US Airways Group Inc has no plans for further downsizing, despite capacity cuts by rivals and falling travel demand in the United States, the airline’s chief executive said on Wednesday.
“We are pretty happy with our fleet right now and have no plans to reduce capacity any further,” Doug Parker said in an interview with Reuters after a news conference to mark the airline’s new Philadelphia-Tel Aviv route.
“If anything, we will have a modest expansion internationally,” he said at Israel’s Ben-Gurion International Airport near Tel Aviv.
Hurt by the economic downturn that has hit travel demand, many carriers have responded with sweeping capacity cuts. US Airways has said it would cut its 2009 mainline capacity by 4 percent to 6 percent, but the carrier has little room for more downsizing because it is near the minimum capacity required by its pilots’ contract.
Last month, however, US Airways President Scott Kirby signaled a willingness to trim capacity on transatlantic routes and some domestic routes.
Delta Air Lines and AMR Corp’s American Airlines said last month they would continue to slash capacity this year. Other carriers were expected to follow.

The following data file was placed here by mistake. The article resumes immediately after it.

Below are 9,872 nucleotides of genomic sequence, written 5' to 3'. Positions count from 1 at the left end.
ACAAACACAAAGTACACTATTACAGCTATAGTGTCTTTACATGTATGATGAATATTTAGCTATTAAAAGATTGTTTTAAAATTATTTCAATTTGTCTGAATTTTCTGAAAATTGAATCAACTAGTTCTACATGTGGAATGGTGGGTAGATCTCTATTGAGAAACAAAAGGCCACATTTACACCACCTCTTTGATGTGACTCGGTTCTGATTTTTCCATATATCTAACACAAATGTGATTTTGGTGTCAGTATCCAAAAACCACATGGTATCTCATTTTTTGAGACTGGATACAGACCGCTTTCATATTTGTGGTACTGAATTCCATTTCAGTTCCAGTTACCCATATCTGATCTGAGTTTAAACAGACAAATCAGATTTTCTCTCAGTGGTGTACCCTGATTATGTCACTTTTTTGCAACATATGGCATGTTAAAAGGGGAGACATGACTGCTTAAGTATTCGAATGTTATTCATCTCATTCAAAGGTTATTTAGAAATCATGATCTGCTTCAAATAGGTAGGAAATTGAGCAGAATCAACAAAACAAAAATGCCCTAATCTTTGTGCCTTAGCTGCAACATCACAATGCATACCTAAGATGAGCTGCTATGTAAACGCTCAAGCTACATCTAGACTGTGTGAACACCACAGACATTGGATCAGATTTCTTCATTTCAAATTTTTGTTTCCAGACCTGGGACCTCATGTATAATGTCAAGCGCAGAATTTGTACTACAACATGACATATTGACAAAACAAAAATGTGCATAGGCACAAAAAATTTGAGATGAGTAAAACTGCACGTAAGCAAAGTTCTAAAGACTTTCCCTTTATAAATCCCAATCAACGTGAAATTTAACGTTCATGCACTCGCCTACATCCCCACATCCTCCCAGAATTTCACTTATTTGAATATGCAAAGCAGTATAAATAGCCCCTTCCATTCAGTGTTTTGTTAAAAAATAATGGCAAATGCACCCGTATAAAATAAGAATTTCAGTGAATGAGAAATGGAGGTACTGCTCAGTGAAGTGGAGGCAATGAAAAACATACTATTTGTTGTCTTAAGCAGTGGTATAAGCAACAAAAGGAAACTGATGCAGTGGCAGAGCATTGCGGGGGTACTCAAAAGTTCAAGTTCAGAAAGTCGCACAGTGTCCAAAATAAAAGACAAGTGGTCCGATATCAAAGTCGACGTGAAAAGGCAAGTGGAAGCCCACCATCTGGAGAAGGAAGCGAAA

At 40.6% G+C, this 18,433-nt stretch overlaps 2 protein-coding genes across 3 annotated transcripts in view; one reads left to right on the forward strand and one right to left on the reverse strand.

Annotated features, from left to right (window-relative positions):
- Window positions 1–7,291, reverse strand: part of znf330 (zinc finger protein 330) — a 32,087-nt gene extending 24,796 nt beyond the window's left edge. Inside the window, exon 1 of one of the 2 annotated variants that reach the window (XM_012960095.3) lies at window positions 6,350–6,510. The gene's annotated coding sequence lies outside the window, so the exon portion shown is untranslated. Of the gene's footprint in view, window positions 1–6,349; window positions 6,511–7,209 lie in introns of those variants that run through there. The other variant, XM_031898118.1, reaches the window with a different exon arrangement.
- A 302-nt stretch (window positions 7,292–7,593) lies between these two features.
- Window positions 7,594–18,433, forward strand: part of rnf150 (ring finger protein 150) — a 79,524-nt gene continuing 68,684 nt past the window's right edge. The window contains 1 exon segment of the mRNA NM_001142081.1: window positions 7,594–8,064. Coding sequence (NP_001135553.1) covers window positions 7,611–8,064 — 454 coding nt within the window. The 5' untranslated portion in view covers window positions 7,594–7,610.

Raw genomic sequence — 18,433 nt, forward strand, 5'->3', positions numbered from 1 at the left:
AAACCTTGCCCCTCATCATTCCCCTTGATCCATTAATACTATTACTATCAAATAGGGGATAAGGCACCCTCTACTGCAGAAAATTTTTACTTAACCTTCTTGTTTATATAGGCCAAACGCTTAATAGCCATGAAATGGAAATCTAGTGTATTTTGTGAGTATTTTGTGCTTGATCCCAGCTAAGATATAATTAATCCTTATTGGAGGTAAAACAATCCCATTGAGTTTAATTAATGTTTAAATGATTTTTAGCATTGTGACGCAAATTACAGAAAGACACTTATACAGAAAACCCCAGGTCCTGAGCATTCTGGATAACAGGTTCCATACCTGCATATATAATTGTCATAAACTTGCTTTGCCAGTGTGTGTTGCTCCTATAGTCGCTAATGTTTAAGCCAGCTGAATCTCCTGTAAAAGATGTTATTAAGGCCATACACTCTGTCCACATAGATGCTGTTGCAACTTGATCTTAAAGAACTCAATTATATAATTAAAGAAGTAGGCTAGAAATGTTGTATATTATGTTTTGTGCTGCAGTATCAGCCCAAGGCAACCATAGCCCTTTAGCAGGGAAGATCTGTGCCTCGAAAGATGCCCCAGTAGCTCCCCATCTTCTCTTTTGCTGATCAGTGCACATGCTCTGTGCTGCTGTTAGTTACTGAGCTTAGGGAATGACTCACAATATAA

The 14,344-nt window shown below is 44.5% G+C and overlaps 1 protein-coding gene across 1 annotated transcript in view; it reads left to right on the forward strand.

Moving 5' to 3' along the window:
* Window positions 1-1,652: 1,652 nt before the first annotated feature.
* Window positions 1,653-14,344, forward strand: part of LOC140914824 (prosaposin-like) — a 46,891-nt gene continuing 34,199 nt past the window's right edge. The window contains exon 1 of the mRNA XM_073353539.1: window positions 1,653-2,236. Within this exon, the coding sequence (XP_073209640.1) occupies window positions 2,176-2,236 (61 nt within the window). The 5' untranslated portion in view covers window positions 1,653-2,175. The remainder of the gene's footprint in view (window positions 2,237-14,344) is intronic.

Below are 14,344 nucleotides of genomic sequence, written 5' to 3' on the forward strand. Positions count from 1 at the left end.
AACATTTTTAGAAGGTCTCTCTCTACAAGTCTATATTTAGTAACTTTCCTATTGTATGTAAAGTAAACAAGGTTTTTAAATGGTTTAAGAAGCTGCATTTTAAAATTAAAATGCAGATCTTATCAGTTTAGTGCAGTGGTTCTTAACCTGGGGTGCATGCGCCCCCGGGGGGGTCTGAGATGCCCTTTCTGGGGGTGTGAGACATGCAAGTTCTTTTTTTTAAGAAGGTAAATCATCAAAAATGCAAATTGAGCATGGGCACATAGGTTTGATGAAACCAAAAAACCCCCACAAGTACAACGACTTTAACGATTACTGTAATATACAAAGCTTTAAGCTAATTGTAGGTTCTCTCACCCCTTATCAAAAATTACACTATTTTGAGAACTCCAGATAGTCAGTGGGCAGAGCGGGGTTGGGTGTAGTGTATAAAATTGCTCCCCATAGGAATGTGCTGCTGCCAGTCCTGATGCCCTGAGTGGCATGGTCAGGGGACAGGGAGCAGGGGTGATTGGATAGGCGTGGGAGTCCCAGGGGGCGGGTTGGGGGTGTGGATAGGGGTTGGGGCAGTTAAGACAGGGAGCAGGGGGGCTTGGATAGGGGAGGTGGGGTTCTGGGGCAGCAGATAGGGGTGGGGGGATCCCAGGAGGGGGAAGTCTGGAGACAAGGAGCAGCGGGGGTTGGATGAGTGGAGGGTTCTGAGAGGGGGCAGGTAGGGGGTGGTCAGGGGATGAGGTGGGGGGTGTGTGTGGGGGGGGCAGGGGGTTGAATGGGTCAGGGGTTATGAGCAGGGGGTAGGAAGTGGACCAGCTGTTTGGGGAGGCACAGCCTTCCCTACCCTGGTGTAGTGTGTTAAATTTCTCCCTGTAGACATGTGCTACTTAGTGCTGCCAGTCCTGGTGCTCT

Parker said leisure travel in the United States was strong, helped by lower fares. Lucrative business travel remains weak.
“We are starting to see some modest signs of recovery (in business travel) but it is too early to call it a real recovery until we see it sustained and more pronounced,” Parker said. “It certainly feels as if we bottomed some time ago and now we are just waiting for it to recover, which it will.
“They (companies) won’t defer travel for extended periods of time,” Parker said. “It will eventually come back but not because of anything we do.”
Parker said US Airways was prepared for the worst by continuing to streamline operations. He said the airline had built up a cash balance that was as strong or stronger than its peers.
US Airways has no plans to resume hedging its fuel costs despite rising global oil prices, Parker said, citing the industry getting burned when oil prices plunged in late 2008.
“If indeed oil prices continue to rise that’s probably because the economy is coming back, which is good,” he said.
Parker, long an advocate of industry consolidation and who engineered the merger of US Airways and America West to form the current US Airways, said fragmentation remains a key problem.
He said over time the sector will consolidate into three large networks from the current five in the United States, though financing is hard to come by for the time being to make that happen.
When it does, Parker would like US Airways to be a participant. “If the industry consolidates and US Airways is not part of it, it is better than an industry that doesn’t consolidate, but I happen to believe US Airways is better off participating.”